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Brazilian Ranchers Keep Herds Safe by Killing Endangered JaguarsAired January 15, 2001 - 4:28 p.m. ET
THIS IS A RUSH TRANSCRIPT. THIS COPY MAY NOT BE IN ITS FINAL FORM AND MAY BE UPDATED.
JOIE CHEN, CNN ANCHOR: In Brazil, a clash between conservation and commerce is playing out. The issue could be as old as cattle ranching itself: how to keep calves safe from predators.
But CNN's Gary Strieker reports the animals who pose the threat need protection as well.
GARY STRIEKER, CNN CORRESPONDENT (voice-over): In southwestern Brazil, cattle ranching is big business; but because of low prices for beef, most ranchers are losing money, and they have no tolerance for anything that causes more loss, especially jaguars.
Cowhands on this ranch say jaguars are always killing calves here.
"The only answer," this one says, "is to eliminate jaguars."
The largest wildcats in the Americas, jaguars are larger here in the Pantanal than anywhere else. An endangered species threatened by loss of habitat and illegal hunting, their numbers are declining almost everywhere they're still found, except in this cattle country, where there are so many jaguars they're a problem for ranchers.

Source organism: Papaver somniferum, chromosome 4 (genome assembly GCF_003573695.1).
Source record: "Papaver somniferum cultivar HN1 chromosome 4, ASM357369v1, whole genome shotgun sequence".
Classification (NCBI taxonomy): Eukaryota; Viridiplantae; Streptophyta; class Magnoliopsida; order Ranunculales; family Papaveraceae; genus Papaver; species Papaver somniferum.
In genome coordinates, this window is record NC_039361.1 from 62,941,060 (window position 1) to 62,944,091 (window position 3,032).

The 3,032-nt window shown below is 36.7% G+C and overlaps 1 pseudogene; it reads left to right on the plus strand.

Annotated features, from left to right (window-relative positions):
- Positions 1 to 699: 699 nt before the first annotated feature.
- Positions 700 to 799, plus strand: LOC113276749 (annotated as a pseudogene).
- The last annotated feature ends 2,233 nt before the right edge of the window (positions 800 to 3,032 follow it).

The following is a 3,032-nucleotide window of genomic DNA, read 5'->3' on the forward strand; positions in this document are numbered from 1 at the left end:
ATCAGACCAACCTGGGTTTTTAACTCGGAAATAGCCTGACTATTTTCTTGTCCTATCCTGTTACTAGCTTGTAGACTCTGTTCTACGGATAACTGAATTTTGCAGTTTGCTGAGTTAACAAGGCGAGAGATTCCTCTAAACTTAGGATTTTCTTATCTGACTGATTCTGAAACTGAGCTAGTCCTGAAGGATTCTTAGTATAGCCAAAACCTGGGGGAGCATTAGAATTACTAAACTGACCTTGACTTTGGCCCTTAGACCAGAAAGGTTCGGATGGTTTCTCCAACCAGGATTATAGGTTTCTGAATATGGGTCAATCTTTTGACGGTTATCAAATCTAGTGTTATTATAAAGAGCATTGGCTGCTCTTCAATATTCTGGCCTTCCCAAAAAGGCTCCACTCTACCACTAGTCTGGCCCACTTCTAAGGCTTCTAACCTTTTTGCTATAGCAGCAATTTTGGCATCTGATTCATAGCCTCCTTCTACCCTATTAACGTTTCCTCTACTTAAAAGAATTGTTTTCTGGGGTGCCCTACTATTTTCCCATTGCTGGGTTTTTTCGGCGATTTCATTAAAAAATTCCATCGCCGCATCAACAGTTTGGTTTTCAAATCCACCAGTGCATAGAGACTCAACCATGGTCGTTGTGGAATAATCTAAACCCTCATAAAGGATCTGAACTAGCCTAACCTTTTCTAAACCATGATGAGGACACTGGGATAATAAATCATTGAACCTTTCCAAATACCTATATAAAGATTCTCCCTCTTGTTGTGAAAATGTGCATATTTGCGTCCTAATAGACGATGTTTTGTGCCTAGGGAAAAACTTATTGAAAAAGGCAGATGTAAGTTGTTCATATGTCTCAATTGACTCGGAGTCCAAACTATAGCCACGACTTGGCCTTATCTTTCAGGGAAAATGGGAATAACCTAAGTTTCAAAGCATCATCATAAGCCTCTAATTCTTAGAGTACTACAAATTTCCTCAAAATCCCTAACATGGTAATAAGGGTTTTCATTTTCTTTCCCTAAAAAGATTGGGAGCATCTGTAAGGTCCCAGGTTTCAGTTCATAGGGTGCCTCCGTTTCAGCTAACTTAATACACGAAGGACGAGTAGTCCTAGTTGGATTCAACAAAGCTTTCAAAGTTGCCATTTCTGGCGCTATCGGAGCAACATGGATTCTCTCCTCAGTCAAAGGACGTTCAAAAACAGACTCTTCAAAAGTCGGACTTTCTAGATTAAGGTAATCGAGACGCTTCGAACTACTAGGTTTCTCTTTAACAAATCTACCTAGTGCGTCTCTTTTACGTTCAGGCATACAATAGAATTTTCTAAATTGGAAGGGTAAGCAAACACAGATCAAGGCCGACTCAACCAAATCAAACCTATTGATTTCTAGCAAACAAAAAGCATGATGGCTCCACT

(on camera): For generations here in the Pantanal, ranchers have followed a very simple policy to deal with jaguars: They hunt down the big cats and they kill them.
(voice-over): Conservationists are concerned that ranchers could quickly wipe out the jaguar population here, and they say it's not justified.
SANDRA CAVALCANTI, WILDLIFE CONSERVATION SOCIETY: They should know that this is not a jaguar kill. Every time that they find a jaguar kill it's like a really big deal, but sometimes you find an animal that died in the field from another cause, and it doesn't get that much attention.
It's pretty loud, and then all of a sudden you don't hear anything. That also means the animal is going under and up some vegetation. STRIEKER: In a study that's just beginning on this ranch, researchers will try to find out how much damage jaguars are actually causing here. They're capturing jaguars, fitting them with radio collars, and keeping detailed records of their habits and movements.
CAVALCANTI: And the idea is to try to figure out what their predation dynamics is. I mean, are there any problem animals, or pretty much any animal will do the killing given the chance?
STRIEKER: With enough information like that, it might be possible to find ways to change how ranchers manage their cattle to minimize losses caused by jaguars.
But now, many in the Pantanal feel it's impossible for cattle and jaguars to coexist.
This rancher says jaguars kill 5 percent of his calves every year. He wants the government to make it legal to hunt jaguars, like it used to be years ago.
Sources here say, even without changes in the law, many ranchers are killing jaguars whenever they see them.
Gary Strieker, CNN, in the southern Pantanal, Brazil.
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